According to the Spirit Awards’ rules and regulations, the qualifications for inclusion are that a film runs at least 70 minutes, has either played a week in theaters or screened at one of six key festivals, and has a total budget of less than $20 million. (Guess the nominating committee called an audible over that last million.) Nowhere does it indicate that the film must be released by an indie distributor, which is how Matthew McConaughey won Best Supporting Male for the Warner Brothers release Magic Mike (“the bleak arthouse drama from noted outsider director Steven Soderbergh,” notes the AV Club, “that bravely gambled on its small audience of cineastes gravitating toward the grim symbolism of watching physically fit men take off their shirts”).
So what does “independent film” even mean anymore? Independent of what? For some time now, the label has been about as meaningless as “alternative music” (alternative to what?). Even a film like Beasts, which would seem the very definition of an indie (low budget, novice actors, young director) has studio money behind it; after Sundance, it was swept up for distribution by Fox’s boutique division, Fox Searchlight, which spent some of Rupert Murdoch’s money to not only advertise the picture, but campaign for its Spirit and Oscar nominations.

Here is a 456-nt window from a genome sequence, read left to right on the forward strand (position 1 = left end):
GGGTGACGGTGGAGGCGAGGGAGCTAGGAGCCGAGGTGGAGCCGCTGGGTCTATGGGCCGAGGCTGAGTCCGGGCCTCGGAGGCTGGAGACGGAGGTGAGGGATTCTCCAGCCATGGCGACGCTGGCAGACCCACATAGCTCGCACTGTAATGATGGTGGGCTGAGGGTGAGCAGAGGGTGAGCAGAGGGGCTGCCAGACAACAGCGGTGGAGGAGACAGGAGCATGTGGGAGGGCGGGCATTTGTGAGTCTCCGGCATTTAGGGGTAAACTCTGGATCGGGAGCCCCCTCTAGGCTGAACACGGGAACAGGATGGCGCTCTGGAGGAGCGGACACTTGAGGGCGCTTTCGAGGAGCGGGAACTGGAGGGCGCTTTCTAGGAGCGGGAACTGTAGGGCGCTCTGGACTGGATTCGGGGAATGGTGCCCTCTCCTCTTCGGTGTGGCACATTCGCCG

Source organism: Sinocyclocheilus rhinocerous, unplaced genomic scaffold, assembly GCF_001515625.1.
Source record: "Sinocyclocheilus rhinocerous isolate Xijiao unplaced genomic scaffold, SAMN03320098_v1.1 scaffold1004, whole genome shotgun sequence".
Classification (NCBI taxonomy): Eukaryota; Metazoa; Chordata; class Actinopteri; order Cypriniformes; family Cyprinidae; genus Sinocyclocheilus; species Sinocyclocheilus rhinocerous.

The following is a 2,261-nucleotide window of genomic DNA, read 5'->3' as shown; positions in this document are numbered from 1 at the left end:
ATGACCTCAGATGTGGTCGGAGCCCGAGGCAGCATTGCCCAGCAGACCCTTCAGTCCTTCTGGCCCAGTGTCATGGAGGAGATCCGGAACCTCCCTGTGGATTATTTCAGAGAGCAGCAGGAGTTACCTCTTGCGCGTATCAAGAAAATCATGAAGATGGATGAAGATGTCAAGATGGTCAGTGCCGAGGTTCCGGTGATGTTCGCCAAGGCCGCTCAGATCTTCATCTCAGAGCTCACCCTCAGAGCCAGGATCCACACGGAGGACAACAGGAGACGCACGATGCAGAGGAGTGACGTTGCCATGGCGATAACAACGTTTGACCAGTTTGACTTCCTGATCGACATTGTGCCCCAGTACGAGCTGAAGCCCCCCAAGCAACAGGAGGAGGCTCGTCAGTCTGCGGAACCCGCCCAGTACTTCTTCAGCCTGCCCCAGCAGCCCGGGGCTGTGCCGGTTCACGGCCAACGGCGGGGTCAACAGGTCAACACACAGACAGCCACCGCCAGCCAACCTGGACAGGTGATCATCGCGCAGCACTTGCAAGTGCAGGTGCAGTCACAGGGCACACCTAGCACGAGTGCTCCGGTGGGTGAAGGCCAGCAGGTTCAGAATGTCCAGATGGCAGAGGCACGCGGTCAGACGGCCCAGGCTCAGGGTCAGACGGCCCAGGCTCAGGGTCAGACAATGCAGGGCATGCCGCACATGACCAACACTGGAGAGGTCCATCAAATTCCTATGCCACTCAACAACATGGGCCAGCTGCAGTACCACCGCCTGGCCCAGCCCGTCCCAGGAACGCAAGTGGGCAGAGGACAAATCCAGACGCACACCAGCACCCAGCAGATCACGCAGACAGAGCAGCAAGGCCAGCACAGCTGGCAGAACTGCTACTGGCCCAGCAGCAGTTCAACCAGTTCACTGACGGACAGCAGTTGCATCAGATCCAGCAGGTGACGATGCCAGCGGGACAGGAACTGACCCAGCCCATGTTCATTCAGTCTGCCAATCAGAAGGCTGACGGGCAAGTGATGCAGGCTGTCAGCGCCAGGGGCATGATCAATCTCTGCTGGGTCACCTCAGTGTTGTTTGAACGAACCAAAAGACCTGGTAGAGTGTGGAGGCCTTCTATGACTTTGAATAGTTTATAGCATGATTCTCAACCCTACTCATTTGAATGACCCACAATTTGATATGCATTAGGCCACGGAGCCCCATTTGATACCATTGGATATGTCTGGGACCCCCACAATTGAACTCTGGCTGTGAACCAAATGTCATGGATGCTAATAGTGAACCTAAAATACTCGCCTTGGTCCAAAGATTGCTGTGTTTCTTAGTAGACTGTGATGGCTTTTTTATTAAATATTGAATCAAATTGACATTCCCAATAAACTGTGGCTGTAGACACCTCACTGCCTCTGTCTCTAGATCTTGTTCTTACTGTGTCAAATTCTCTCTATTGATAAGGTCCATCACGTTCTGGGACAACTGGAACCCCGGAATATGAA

The lines have been blurry for a good long while now. [..]
As a result, “indie” became less of a distinction and more of a label — a way of classifying, and marketing, what was merely another tier of standard operating procedure. And that’s what it looked like on Saturday night. There’s no question that Silver Linings Playbook is a very good movie — it deftly traverses the tricky line between comedy and drama, treats mental illness seriously, has a satisfying ending that doesn’t feel like hackwork, and features some of the year’s best acting. But, despite the Weinstein Company imprimatur and the $20 million(ish) price tag, it’s not an indie. The Independent Spirit Awards might want to reconsider their qualifications, because right now, they’re just part of the Indie Marketing Machine. If they’re not careful, they’re gonna end up as much a forgone conclusion as the Oscars — and recognizing all the same movies.
read more of this article via Flavorwire.
- How to Classify Movies Now That “Independent Film” Is Dead (flavorwire.com)